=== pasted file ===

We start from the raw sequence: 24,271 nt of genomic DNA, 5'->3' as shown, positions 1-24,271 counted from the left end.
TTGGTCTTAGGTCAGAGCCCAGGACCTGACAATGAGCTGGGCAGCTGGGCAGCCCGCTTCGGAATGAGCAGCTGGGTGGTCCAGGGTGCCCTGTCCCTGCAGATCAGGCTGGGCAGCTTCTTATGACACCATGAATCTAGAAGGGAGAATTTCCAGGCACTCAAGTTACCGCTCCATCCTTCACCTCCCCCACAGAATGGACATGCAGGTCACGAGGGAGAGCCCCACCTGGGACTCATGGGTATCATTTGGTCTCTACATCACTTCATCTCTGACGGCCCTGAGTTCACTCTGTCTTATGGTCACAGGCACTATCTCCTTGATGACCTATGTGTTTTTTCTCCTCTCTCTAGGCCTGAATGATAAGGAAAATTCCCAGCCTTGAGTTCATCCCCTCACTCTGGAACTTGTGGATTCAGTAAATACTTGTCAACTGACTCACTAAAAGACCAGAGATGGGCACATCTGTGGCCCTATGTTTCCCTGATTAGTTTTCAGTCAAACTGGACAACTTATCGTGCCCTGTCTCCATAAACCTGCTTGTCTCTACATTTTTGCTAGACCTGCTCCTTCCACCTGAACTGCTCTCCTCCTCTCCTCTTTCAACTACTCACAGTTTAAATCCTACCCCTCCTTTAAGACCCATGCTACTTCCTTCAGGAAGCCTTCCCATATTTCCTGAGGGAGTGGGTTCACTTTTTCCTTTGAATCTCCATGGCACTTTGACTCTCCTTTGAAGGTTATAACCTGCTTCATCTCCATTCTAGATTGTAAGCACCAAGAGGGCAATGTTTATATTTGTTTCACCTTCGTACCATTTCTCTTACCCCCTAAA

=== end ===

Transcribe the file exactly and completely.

We start from the raw sequence: 24,271 nt of genomic DNA, 5'->3' as shown, positions 1-24,271 counted from the left end.
TTGGTCTTAGGTCAGAGCCCAGGACCTGACAATGAGCTGGGCAGCTGGGCAGCCCGCTTCGGAATGAGCAGCTGGGTGGTCCAGGGTGCCCTGTCCCTGCAGATCAGGCTGGGCAGCTTCTTATGACACCATGAATCTAGAAGGGAGAATTTCCAGGCACTCAAGTTACCGCTCCATCCTTCACCTCCCCCACAGAATGGACATGCAGGTCACGAGGGAGAGCCCCACCTGGGACTCATGGGTATCATTTGGTCTCTACATCACTTCATCTCTGACGGCCCTGAGTTCACTCTGTCTTATGGTCACAGGCACTATCTCCTTGATGACCTATGTGTTTTTTCTCCTCTCTCTAGGCCTGAATGATAAGGAAAATTCCCAGCCTTGAGTTCATCCCCTCACTCTGGAACTTGTGGATTCAGTAAATACTTGTCAACTGACTCACTAAAAGACCAGAGATGGGCACATCTGTGGCCCTATGTTTCCCTGATTAGTTTTCAGTCAAACTGGACAACTTATCGTGCCCTGTCTCCATAAACCTGCTTGTCTCTACATTTTTGCTAGACCTGCTCCTTCCACCTGAACTGCTCTCCTCCTCTCCTCTTTCAACTACTCACAGTTTAAATCCTACCCCTCCTTTAAGACCCATGCTACTTCCTTCAGGAAGCCTTCCCATATTTCCTGAGGGAGTGGGTTCACTTTTTCCTTTGAATCTCCATGGCACTTTGACTCTCCTTTGAAGGTTATAACCTGCTTCATCTCCATTCTAGATTGTAAGCACCAAGAGGGCAATGTTTATATTTGTTTCACCTTCGTACCATTTCTCTTACCCCCTAAA